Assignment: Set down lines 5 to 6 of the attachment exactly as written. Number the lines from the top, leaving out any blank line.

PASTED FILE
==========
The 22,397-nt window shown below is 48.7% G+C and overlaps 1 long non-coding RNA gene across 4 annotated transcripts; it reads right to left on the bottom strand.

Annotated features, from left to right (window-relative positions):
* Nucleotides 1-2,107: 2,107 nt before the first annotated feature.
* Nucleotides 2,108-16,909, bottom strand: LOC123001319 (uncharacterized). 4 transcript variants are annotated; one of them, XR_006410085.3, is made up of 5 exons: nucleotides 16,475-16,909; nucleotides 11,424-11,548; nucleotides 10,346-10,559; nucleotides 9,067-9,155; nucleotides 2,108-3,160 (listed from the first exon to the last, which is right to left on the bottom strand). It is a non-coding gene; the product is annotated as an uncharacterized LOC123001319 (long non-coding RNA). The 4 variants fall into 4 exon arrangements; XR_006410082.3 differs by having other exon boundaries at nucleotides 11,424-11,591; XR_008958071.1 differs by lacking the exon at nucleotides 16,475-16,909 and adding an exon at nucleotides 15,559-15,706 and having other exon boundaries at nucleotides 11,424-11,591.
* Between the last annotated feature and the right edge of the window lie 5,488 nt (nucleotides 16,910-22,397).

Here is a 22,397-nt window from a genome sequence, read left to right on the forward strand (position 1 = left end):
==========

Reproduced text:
* Between the last annotated feature and the right edge of the window lie 5,488 nt (nucleotides 16,910-22,397).

Here is a 22,397-nt window from a genome sequence, read left to right on the forward strand (position 1 = left end):